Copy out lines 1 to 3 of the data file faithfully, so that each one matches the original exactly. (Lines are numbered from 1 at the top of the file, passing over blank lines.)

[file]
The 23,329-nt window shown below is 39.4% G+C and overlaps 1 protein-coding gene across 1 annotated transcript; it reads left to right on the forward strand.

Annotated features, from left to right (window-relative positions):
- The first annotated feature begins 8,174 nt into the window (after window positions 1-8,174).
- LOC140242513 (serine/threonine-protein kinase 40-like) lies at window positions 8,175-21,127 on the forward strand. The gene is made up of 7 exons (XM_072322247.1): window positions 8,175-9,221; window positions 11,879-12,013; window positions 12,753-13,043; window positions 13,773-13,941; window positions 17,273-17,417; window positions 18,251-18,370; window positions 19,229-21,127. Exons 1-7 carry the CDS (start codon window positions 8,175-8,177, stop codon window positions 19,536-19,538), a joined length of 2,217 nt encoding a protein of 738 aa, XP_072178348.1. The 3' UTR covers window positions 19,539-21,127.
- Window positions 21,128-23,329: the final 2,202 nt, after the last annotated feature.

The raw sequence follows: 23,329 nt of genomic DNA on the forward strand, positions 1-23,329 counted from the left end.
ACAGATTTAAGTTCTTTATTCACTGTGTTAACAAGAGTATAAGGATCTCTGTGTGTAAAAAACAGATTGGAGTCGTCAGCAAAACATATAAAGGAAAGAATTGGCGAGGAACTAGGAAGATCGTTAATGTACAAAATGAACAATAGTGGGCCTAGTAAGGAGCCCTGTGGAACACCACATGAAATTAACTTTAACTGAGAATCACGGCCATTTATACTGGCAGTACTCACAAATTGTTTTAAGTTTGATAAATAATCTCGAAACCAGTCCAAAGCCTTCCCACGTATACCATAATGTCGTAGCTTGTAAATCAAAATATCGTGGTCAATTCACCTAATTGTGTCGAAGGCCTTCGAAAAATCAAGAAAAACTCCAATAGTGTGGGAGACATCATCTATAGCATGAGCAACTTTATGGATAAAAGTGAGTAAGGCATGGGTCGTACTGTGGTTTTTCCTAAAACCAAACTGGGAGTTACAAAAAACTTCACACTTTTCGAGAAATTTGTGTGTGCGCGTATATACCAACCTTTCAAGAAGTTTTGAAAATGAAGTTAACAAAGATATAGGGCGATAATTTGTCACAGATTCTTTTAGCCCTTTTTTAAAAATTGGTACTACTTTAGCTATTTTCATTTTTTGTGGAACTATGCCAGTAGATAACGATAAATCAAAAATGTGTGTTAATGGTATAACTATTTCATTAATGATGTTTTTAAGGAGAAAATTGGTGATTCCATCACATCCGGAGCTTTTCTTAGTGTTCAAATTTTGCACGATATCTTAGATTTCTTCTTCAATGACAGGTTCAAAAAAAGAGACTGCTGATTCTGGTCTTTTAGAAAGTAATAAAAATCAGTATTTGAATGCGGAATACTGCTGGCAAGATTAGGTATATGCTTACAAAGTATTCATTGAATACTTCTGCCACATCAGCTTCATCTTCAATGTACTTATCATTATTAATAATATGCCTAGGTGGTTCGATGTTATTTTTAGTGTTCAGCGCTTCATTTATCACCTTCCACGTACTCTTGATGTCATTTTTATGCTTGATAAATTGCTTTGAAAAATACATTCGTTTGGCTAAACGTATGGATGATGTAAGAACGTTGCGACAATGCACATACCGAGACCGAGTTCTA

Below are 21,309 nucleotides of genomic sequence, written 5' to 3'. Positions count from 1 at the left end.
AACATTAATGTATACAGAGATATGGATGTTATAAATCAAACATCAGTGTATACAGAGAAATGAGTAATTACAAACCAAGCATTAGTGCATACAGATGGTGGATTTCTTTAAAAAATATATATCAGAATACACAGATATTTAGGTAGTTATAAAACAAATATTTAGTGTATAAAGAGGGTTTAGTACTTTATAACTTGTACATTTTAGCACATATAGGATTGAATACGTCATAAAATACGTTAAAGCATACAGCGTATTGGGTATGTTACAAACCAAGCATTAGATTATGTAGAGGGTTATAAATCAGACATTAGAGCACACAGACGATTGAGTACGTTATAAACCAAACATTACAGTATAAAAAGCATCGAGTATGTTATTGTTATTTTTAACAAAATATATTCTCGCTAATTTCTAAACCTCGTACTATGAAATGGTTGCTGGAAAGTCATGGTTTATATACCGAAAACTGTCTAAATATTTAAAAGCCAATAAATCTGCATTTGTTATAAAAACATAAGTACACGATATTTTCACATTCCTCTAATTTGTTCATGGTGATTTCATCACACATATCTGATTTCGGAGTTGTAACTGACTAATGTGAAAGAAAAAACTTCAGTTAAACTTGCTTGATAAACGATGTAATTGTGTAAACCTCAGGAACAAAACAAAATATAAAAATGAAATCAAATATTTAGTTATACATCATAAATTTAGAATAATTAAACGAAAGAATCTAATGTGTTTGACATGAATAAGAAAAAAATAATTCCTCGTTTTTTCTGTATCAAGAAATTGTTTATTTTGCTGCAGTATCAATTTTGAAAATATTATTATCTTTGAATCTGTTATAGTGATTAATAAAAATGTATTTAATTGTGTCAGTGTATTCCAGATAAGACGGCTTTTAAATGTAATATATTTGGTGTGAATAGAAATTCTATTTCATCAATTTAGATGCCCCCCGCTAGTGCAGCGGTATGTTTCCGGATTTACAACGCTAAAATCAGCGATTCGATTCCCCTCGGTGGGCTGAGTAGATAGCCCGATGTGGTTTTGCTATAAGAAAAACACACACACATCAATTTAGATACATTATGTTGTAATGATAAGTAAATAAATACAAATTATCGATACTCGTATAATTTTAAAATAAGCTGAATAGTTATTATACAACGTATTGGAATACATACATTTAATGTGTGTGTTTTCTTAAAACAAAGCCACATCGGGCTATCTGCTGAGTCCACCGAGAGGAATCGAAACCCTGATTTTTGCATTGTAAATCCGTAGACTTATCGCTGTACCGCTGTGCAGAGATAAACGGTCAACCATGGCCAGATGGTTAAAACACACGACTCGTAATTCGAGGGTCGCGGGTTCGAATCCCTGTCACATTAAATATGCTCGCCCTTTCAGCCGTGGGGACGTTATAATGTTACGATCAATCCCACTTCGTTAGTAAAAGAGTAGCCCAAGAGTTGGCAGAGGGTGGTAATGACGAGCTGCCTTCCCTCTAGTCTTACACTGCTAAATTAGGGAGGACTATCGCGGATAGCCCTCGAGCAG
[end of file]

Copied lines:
The 23,329-nt window shown below is 39.4% G+C and overlaps 1 protein-coding gene across 1 annotated transcript; it reads left to right on the forward strand.

Annotated features, from left to right (window-relative positions):
- The first annotated feature begins 8,174 nt into the window (after window positions 1-8,174).